Soluble protein kinase and protein phosphatase activities were localized in the cytosol of pea mesophyll cells using protoplasts fractionation techniques. The molecular weights of the phosphorylated cytosolic proteins, as determined by polyacrylamide gel electrophoresis, were 68, 55, 46, 38, 36, 30, 22 and 12 kDa. Histone and, to a much lesser extent, casein but not phosvitin were accepted as exogenous substrates. In every case serine served as acceptor amino acid for the phosphate residue. The protein phosphorylation activity had an alkaline pH optimum, and showed no response to varying Mg-2, Ca2+, Pi cyclo-AMP or calmodulin concentrations. The kinase activity was competitively inhibited by ADP and pyrophosphate with apparent Ki values of 0.5 and 0.17 mᴍ , respectively. High ATP concentrations (1-4 mᴍ) resulted in a strong decrease of radioactivity in the 32P labeled proteins. It is proposed that the ratio of protein phosphorylation to protein dephosphorylation is regulated by the ATP to ADP ratio in the cytosol.
Plastids originated from an endosymbiotic event between
an early eukaryotic host cell and an ancestor of
today's cyanobacteria. During the events by which the
engulfed endosymbiont was transformed into a permanent
organelle, many genes were transferred from
the plastidal genome to the nucleus of the host cell.
Proteins encoded by these genes are synthesised in
the cytosol and subsequently translocated into the
plastid. Therefore they contain an N-terminal cleavable
transit sequence that is necessary for translocation.
The sequence is plastid-specific, thus preventing
mistargeting into other organelles. Receptors embedded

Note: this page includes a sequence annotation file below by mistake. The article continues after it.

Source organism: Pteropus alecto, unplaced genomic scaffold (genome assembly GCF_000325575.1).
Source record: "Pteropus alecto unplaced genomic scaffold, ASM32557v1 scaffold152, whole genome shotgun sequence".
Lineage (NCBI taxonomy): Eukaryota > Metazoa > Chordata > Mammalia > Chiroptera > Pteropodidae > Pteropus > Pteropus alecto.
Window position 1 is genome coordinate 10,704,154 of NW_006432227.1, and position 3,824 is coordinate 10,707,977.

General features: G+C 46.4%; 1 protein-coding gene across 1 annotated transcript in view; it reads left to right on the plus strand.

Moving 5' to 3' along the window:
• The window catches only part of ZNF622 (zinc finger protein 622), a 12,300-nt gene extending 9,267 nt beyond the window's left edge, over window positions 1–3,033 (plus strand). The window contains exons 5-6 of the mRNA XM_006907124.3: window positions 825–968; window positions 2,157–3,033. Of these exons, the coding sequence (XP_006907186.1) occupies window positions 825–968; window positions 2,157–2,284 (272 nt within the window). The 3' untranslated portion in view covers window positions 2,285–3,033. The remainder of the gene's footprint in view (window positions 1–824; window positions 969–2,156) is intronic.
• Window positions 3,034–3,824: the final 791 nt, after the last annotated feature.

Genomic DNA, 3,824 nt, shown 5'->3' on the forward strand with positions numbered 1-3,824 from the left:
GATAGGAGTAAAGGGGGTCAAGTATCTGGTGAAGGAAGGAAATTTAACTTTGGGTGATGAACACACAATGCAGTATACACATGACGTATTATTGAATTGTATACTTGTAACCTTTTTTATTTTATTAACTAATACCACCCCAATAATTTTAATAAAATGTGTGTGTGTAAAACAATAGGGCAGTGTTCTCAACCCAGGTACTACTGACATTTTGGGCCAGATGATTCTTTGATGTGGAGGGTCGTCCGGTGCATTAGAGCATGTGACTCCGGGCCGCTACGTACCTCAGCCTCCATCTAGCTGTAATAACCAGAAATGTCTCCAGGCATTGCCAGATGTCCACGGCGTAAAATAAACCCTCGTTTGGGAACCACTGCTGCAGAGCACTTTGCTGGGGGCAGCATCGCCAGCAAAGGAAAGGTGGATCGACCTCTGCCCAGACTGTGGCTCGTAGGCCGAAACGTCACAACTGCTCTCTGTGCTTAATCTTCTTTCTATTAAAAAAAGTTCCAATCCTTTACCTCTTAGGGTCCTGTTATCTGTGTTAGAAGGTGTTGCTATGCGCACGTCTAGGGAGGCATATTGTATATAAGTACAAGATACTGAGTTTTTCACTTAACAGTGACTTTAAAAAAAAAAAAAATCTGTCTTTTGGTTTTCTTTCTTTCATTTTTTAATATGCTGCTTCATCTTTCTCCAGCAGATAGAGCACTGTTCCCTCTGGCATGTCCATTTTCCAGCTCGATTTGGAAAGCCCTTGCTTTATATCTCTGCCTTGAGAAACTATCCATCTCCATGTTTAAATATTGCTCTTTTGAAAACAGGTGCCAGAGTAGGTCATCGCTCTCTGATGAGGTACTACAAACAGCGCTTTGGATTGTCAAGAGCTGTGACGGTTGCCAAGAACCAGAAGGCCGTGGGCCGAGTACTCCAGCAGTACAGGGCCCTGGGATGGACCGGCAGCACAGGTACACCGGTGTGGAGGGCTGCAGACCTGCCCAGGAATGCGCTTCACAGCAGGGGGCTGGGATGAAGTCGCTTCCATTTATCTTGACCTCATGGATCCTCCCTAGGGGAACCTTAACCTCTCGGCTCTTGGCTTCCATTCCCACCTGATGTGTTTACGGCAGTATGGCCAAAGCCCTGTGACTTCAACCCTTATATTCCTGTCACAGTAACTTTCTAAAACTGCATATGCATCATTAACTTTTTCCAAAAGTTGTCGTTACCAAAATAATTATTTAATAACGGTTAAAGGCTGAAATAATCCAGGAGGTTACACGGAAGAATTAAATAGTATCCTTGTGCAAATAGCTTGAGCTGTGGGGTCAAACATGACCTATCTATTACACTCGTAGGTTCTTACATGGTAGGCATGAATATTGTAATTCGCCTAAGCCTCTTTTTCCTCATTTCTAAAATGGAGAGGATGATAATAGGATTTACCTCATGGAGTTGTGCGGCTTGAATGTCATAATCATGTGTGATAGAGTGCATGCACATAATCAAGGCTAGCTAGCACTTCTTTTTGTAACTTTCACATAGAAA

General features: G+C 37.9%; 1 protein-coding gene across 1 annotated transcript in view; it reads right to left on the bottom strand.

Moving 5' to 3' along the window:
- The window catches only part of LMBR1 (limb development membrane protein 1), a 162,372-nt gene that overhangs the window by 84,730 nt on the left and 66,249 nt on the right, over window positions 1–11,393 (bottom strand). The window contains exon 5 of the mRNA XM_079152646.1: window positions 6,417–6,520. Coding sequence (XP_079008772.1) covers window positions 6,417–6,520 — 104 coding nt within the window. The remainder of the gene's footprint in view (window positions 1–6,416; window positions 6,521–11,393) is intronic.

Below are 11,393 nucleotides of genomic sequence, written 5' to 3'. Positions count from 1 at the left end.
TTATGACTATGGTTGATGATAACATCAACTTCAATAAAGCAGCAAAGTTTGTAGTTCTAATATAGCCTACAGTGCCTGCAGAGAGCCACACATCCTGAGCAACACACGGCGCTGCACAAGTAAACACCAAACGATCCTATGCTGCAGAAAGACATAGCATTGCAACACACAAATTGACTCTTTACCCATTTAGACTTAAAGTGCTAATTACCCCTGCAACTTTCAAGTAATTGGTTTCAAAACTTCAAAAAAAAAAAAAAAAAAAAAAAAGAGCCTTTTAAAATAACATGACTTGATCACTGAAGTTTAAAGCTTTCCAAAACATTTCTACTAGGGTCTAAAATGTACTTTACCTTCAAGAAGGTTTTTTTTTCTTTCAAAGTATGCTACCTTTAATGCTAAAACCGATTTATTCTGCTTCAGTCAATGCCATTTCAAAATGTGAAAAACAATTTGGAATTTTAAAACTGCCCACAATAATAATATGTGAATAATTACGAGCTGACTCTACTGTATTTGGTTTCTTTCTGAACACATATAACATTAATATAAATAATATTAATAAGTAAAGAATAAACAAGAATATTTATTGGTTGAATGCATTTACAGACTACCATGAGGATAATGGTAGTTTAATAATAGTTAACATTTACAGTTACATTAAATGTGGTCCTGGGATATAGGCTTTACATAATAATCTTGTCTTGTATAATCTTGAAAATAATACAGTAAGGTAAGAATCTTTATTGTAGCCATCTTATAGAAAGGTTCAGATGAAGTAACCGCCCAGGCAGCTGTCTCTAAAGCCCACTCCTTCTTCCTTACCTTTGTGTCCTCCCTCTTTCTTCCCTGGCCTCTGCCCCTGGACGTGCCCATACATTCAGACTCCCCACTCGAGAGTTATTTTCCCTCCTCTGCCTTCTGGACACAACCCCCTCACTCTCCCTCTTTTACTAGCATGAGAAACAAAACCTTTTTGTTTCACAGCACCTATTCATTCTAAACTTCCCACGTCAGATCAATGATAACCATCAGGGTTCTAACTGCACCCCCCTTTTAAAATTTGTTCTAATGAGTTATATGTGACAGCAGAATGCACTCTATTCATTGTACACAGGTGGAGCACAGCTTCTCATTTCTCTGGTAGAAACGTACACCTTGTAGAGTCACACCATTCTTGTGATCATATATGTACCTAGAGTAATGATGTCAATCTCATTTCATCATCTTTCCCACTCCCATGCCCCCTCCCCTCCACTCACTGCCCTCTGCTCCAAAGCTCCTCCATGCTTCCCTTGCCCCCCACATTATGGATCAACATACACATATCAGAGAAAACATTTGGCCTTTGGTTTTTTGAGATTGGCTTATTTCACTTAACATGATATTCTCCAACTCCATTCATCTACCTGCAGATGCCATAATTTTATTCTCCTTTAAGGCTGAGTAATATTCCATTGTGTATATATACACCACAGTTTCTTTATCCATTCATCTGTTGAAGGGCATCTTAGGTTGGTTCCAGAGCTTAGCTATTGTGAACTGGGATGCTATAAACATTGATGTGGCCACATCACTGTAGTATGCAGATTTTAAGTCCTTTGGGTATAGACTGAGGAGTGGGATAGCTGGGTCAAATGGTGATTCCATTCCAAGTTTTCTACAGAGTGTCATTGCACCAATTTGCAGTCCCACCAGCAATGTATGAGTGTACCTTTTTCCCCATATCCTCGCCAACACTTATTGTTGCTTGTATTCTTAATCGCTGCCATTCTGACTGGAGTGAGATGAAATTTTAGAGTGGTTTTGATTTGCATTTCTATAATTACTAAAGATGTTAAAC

into the outer envelope of the plastid recognise
the transit sequences, and precursor proteins are
translocated into the chloroplast by a proteinaceous
import machinery located in both the outer and inner
envelopes. Inside the stroma the transit sequences
are cleaved off and the proteins are further routed to
their final locations within the plastid.
The energy requirement for protein transport into chloroplast was assayed under conditions that perm it to distinguish whether the posttranslational translocation is dependent on ATP or whether a membrane potential across the chloroplast envelope can drive this transport event.
A membrane potential is not required for translocation. ATP can support protein transport in the presence of protonophores and ionophores. Non-hydrolyzable ATP analogues and GTP, CTP, UTP cannot serve as ATP substitutes. Translocation could be observed when an ATP generating system was used to supply ATP. In contrast ATP degrading systems completely abolished translocation.
The inner envelope mem brane localized ATP-ase is probably not involved in the transport event. The results suggest that ATP is needed at the outer chloroplast envelope.
Inhibition of protein transport by ADP, pyrophosphate and NaF is studied and its consequences discussed.
Chloroplast differentiation in angiosperm plants depends
on the light-dependent conversion of protochlorophyllide
to chlorophyllide by NADPH:protochlorophyllide
oxidoreductase (PORA; EC 188.8.131.52), a
nuclearly encoded protein. The protein import of the
precursor form of PORA into plastids was shown
previously to strictly depend on the presence of
its substrate protochlorophyllide. PORA seemed to
follow a novel, posttranslationally regulated import
route. Here we demonstrate that the precursor of
PORA from barley is imported into isolated barley
plastids independently of protochlorophyllide. PORA
as well as PORB import is competed for by the precursor
of the small subunit of Rubisco. The data demonstrate
that the PORA precursor uses the general